Everyone has to wear their uniforms. “Please appreciate English is not their first language -they’ve done a lovely job tonight” says the compère patronisingly. We hate the compère.

sea princess

sea princess

After some piano playing, a saucy belly-dance, and ‘Yesterday’ performed on the sobilka (a Ukrainian flute) , we finish with a turgidly unfunny skit from the entertainment staff which includes a man wearing a turban doing a fake Pakistani accent and pretending to be a taxi driver who likes to grope naughty nurses. It is all very surreal and frankly hideous, and the ship lurching from side to side helps contribute to a constant feeling of drunkenness.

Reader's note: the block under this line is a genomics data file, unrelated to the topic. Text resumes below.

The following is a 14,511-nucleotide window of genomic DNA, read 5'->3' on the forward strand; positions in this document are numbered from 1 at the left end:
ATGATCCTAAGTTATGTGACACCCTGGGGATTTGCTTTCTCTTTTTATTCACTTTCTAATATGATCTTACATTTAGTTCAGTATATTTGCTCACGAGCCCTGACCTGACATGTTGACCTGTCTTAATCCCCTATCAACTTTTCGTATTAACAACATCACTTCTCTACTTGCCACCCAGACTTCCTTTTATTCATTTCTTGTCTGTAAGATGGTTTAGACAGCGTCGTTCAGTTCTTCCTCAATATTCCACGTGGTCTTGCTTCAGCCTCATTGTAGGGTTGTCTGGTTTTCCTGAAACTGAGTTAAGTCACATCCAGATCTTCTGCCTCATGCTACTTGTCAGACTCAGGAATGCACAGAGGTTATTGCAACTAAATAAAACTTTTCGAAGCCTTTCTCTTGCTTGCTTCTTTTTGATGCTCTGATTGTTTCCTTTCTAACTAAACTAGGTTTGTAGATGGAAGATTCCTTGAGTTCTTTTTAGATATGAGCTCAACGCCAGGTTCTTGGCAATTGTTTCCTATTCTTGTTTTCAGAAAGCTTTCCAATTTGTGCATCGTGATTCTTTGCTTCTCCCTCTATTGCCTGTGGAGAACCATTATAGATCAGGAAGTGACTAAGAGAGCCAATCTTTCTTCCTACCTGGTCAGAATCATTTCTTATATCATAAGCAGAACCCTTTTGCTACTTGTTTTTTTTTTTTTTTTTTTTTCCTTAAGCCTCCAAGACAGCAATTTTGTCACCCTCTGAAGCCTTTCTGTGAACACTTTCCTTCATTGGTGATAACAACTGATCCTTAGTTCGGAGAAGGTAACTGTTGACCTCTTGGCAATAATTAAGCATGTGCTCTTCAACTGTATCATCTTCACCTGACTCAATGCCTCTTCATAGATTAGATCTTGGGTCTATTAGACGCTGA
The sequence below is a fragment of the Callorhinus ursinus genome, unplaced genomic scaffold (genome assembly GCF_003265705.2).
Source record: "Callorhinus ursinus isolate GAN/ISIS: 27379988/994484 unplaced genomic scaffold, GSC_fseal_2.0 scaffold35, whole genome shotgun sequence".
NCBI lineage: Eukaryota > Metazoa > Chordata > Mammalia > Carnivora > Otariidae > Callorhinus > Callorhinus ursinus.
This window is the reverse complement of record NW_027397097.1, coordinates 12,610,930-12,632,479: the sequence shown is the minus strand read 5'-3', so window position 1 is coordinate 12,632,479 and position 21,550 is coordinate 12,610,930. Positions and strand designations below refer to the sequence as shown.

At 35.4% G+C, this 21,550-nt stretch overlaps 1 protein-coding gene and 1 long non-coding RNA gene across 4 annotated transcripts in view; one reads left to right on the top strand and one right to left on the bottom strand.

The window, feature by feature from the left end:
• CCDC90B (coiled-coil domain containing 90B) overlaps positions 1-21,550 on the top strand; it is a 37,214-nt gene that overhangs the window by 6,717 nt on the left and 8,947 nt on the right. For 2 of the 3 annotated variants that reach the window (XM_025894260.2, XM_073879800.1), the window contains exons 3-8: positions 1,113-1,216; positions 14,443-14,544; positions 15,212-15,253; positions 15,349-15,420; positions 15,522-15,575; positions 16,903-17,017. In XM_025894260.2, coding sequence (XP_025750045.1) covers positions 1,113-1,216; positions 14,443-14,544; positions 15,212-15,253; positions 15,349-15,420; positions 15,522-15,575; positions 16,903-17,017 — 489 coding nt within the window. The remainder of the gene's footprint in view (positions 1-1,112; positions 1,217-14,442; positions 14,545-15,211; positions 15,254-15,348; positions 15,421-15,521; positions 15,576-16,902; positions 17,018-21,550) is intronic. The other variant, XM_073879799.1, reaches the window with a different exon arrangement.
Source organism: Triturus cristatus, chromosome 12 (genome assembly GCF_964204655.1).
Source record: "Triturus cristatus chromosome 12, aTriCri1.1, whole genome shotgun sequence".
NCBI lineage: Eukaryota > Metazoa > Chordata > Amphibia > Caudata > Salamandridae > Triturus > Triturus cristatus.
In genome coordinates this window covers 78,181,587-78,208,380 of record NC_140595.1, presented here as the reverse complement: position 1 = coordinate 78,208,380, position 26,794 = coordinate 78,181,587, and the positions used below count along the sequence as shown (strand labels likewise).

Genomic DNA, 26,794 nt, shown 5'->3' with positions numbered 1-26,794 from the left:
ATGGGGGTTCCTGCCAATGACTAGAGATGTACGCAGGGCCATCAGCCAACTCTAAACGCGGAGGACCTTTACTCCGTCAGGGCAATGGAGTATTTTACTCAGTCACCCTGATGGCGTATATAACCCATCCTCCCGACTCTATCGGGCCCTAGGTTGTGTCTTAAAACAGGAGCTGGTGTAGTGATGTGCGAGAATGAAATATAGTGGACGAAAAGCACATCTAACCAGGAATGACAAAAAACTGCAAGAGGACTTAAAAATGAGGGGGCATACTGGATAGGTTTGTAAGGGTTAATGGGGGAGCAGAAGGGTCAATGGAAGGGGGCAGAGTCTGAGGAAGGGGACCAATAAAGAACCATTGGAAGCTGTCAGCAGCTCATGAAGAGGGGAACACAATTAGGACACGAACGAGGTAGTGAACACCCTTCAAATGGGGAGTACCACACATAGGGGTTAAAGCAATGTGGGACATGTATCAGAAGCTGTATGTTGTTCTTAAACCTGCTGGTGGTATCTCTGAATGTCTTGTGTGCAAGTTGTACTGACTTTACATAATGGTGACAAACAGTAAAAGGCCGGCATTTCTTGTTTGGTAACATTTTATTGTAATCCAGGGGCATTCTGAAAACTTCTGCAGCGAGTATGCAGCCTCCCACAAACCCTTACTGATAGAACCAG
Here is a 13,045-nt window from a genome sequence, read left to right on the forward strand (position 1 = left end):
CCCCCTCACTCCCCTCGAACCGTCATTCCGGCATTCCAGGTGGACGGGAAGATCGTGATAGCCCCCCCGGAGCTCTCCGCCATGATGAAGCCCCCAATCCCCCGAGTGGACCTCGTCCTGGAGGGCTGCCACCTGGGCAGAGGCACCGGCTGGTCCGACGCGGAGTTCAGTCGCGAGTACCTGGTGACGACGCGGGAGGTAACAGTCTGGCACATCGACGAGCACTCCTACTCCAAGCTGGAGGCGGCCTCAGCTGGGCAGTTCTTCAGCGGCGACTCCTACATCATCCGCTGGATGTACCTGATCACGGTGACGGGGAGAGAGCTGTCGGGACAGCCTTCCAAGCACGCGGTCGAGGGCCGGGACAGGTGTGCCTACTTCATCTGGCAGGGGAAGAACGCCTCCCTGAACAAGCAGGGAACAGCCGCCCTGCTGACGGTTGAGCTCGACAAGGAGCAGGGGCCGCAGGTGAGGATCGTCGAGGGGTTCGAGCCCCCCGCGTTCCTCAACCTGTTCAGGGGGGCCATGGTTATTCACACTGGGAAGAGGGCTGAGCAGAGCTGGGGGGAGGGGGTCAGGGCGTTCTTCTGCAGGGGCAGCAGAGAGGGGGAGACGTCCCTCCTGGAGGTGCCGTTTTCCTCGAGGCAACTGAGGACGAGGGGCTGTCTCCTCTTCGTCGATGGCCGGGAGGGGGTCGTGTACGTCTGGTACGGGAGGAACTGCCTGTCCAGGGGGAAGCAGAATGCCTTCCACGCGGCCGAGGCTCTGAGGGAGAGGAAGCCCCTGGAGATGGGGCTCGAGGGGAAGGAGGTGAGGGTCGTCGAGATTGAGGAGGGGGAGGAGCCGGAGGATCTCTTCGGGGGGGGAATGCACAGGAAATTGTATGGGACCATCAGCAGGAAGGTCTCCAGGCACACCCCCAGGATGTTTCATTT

Most of the ship’s staff are Filipino and are fascinated with Nhung. She seems to be the only person of Asian appearance on board as a holiday maker not a staff member. Allan, the barman in the Wheelhouse Bar, is particularly intrigued, but even waiters and waitresses who aren’t serving us, come up to us in the restaurant to ask where’s she’s from.

We return to our cabin where we find Joseph has left an extra chocolate on Tamsin’s pillow (though he’s folded Nhung’s pyjamas and not Tamsin’s). “I don’t care, I don’t want a chocolate on my pillow anyway” says Nhung. “I’d much rather have a, a” (pauses to think of the the ultimate succulent snack), “a pork pie!”

Day 6 At Sea

untitled

untitled